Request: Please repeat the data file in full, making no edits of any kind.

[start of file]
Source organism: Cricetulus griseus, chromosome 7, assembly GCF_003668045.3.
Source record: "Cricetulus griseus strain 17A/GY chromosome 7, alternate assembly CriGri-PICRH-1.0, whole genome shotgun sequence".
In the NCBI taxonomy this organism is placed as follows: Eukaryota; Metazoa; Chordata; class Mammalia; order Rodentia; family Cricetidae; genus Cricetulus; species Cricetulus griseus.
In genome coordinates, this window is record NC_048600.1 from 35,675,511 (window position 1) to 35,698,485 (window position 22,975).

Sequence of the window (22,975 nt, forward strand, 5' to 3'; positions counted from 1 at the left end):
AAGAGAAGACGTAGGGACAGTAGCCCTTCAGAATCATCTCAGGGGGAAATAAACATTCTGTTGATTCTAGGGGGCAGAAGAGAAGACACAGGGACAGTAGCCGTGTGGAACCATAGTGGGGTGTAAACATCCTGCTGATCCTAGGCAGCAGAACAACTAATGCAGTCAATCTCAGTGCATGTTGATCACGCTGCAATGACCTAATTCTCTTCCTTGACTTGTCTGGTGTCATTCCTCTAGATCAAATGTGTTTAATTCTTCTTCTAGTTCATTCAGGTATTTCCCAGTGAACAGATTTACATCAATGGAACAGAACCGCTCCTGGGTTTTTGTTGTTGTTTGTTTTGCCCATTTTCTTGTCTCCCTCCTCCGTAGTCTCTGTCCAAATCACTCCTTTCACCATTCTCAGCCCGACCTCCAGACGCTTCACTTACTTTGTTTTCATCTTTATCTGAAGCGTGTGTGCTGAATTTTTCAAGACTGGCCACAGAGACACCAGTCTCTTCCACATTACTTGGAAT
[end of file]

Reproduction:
Source organism: Cricetulus griseus, chromosome 7, assembly GCF_003668045.3.
Source record: "Cricetulus griseus strain 17A/GY chromosome 7, alternate assembly CriGri-PICRH-1.0, whole genome shotgun sequence".
In the NCBI taxonomy this organism is placed as follows: Eukaryota; Metazoa; Chordata; class Mammalia; order Rodentia; family Cricetidae; genus Cricetulus; species Cricetulus griseus.
In genome coordinates, this window is record NC_048600.1 from 35,675,511 (window position 1) to 35,698,485 (window position 22,975).

Sequence of the window (22,975 nt, forward strand, 5' to 3'; positions counted from 1 at the left end):
AAGAGAAGACGTAGGGACAGTAGCCCTTCAGAATCATCTCAGGGGGAAATAAACATTCTGTTGATTCTAGGGGGCAGAAGAGAAGACACAGGGACAGTAGCCGTGTGGAACCATAGTGGGGTGTAAACATCCTGCTGATCCTAGGCAGCAGAACAACTAATGCAGTCAATCTCAGTGCATGTTGATCACGCTGCAATGACCTAATTCTCTTCCTTGACTTGTCTGGTGTCATTCCTCTAGATCAAATGTGTTTAATTCTTCTTCTAGTTCATTCAGGTATTTCCCAGTGAACAGATTTACATCAATGGAACAGAACCGCTCCTGGGTTTTTGTTGTTGTTTGTTTTGCCCATTTTCTTGTCTCCCTCCTCCGTAGTCTCTGTCCAAATCACTCCTTTCACCATTCTCAGCCCGACCTCCAGACGCTTCACTTACTTTGTTTTCATCTTTATCTGAAGCGTGTGTGCTGAATTTTTCAAGACTGGCCACAGAGACACCAGTCTCTTCCACATTACTTGGAAT